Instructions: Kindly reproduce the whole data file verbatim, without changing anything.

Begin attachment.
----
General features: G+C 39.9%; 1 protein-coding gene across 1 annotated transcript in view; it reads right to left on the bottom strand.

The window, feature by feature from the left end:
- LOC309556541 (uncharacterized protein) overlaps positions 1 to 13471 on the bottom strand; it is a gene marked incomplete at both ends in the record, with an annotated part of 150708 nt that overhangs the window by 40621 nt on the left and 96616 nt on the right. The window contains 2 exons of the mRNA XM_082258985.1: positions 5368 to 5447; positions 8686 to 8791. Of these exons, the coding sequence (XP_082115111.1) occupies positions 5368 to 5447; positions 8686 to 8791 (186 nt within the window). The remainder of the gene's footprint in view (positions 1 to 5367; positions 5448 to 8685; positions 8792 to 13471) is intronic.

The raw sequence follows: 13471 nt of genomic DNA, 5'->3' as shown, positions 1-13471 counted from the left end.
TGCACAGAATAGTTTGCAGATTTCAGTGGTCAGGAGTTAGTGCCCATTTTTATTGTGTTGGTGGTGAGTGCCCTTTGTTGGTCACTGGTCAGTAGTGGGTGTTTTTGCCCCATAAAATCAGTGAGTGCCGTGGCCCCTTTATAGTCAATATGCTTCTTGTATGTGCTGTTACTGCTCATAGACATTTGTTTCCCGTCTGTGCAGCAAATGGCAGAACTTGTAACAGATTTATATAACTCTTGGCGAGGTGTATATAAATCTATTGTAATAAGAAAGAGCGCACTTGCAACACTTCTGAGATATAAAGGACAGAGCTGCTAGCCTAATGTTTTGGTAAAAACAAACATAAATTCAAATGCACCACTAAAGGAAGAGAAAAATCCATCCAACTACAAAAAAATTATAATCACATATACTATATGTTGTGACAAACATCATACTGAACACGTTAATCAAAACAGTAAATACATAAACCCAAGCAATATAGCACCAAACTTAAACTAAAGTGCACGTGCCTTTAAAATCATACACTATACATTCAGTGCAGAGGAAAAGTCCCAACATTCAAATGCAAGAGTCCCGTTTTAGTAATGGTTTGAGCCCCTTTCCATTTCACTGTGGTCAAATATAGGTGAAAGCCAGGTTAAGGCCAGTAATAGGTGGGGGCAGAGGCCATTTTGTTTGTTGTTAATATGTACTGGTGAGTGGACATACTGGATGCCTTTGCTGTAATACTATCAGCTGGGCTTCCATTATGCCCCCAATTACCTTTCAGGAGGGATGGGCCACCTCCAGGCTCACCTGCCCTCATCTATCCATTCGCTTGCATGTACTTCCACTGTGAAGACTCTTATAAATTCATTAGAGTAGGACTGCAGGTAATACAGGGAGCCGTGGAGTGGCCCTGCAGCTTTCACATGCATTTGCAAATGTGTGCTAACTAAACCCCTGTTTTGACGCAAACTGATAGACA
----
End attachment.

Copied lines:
General features: G+C 39.9%; 1 protein-coding gene across 1 annotated transcript in view; it reads right to left on the bottom strand.

The window, feature by feature from the left end:
- LOC309556541 (uncharacterized protein) overlaps positions 1 to 13471 on the bottom strand; it is a gene marked incomplete at both ends in the record, with an annotated part of 150708 nt that overhangs the window by 40621 nt on the left and 96616 nt on the right. The window contains 2 exons of the mRNA XM_082258985.1: positions 5368 to 5447; positions 8686 to 8791. Of these exons, the coding sequence (XP_082115111.1) occupies positions 5368 to 5447; positions 8686 to 8791 (186 nt within the window). The remainder of the gene's footprint in view (positions 1 to 5367; positions 5448 to 8685; positions 8792 to 13471) is intronic.

The raw sequence follows: 13471 nt of genomic DNA, 5'->3' as shown, positions 1-13471 counted from the left end.
TGCACAGAATAGTTTGCAGATTTCAGTGGTCAGGAGTTAGTGCCCATTTTTATTGTGTTGGTGGTGAGTGCCCTTTGTTGGTCACTGGTCAGTAGTGGGTGTTTTTGCCCCATAAAATCAGTGAGTGCCGTGGCCCCTTTATAGTCAATATGCTTCTTGTATGTGCTGTTACTGCTCATAGACATTTGTTTCCCGTCTGTGCAGCAAATGGCAGAACTTGTAACAGATTTATATAACTCTTGGCGAGGTGTATATAAATCTATTGTAATAAGAAAGAGCGCACTTGCAACACTTCTGAGATATAAAGGACAGAGCTGCTAGCCTAATGTTTTGGTAAAAACAAACATAAATTCAAATGCACCACTAAAGGAAGAGAAAAATCCATCCAACTACAAAAAAATTATAATCACATATACTATATGTTGTGACAAACATCATACTGAACACGTTAATCAAAACAGTAAATACATAAACCCAAGCAATATAGCACCAAACTTAAACTAAAGTGCACGTGCCTTTAAAATCATACACTATACATTCAGTGCAGAGGAAAAGTCCCAACATTCAAATGCAAGAGTCCCGTTTTAGTAATGGTTTGAGCCCCTTTCCATTTCACTGTGGTCAAATATAGGTGAAAGCCAGGTTAAGGCCAGTAATAGGTGGGGGCAGAGGCCATTTTGTTTGTTGTTAATATGTACTGGTGAGTGGACATACTGGATGCCTTTGCTGTAATACTATCAGCTGGGCTTCCATTATGCCCCCAATTACCTTTCAGGAGGGATGGGCCACCTCCAGGCTCACCTGCCCTCATCTATCCATTCGCTTGCATGTACTTCCACTGTGAAGACTCTTATAAATTCATTAGAGTAGGACTGCAGGTAATACAGGGAGCCGTGGAGTGGCCCTGCAGCTTTCACATGCATTTGCAAATGTGTGCTAACTAAACCCCTGTTTTGACGCAAACTGATAGACA